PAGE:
• Interactive fiction: nonlinear fiction that invites the reader to interact with the text.
    • Relatively few people have tried to write fiction that is to be read in a electronic environment, but the few have come to amount to several dozen authors who have created a decent amount of work in this genre in the late 80s and 90s
    • Began in the late 1980's and early 1990's - hypertext fiction became a more convincing expression of hypertext. Was found in multiple genres and forms such as - "hypertext novels and short fictions, hypermedia narrative forms that refashion film or television, hyper-mediated digital performances, and interactive or kinetic poetry" (Bolter, 121).
  • Eastgate is a publishing house, under Mark Bernstein, that is primarily devoted to hypertext fiction
  • Creative writers have paved the way for interactive fiction
  • Robert Coover is a good example of a hypertext fiction novelist
  • Two elements are required for interactive fiction: episodes (topics), which may be paragraphs of prose or poetry, and decision points (links) between episodes, which may necessitate a different response from readers
  • The author of interactive fiction may put any number of restrictions on the reading order, thus it is not random and the reader can have as much or as little control as they desire
  • Electronic fiction is not "computer-generated" fiction - the text is simply presented to the reader according to the author's preconditions (Bolter, 121).
  • Through this form of medium, the author is experimenting with our perception of the text, and today, that is how we are able to understand it.
  • Robert Coover has argued that hypertext is a legitimate and even innovaive form of literary expression--interactive fiction is about the breakdown or rather the refashioning of traditional forms. It challenges our understanding of fictional forms that have flourished in print as well as forms from other media besides print. It offers the reader a new literary experience in which she can share control of the text with the author-electonic writing space removes the restriction of having to read in a specific order (Bolter 122)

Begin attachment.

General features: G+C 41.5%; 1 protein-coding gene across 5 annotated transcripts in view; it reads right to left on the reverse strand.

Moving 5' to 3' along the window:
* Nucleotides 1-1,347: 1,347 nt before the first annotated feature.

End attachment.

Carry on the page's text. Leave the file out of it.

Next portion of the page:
• Author of interactive hypertext may lay out a two or even three-dimensional textual space within which her fiction operates-the reader may join in actively constructing the text by selecting a particular order of episodes at the time of reading and by otherwise intervening in the text (Bolter 123)
  • The most popular form of interactive fiction is the series "Choose Your Own Adventure" which were released from 1979-1998. Other series jumped on the bandwagon, such as Goosebumps author R.L. Stein who released his own version of the interactive fiction. In "Choose Your Own Adventure" books, the reader becomes the main character or protagonist and has the ability to select the next action one can take within the novel. Typically, the action one chooses directs the reader or protagonist to a particular page in which the next part of the situation would be explained. "Choose Your Own Adventure" had immense popularity and was translated into over 38 languages. A link to the Wikipedia page for more information on the series can be found here .
  • In giving the reader a role such as in interactive fiction, the author cedes some of his traditional responsibilities. Traditionally, a reader could deface the text, as in write over it. With electronic structures, they either cannot do this or they can participate in the writing. The sharing of writing roles shows the way which electronic writing will develop: we can envision when the reader will be able to alter existing episodes and links and add new ones.
  • Interactive fiction allows players to control characters and situations through text, kind of like a literary or narrative video game. Interactive fiction can also be referred to as a "text adventure."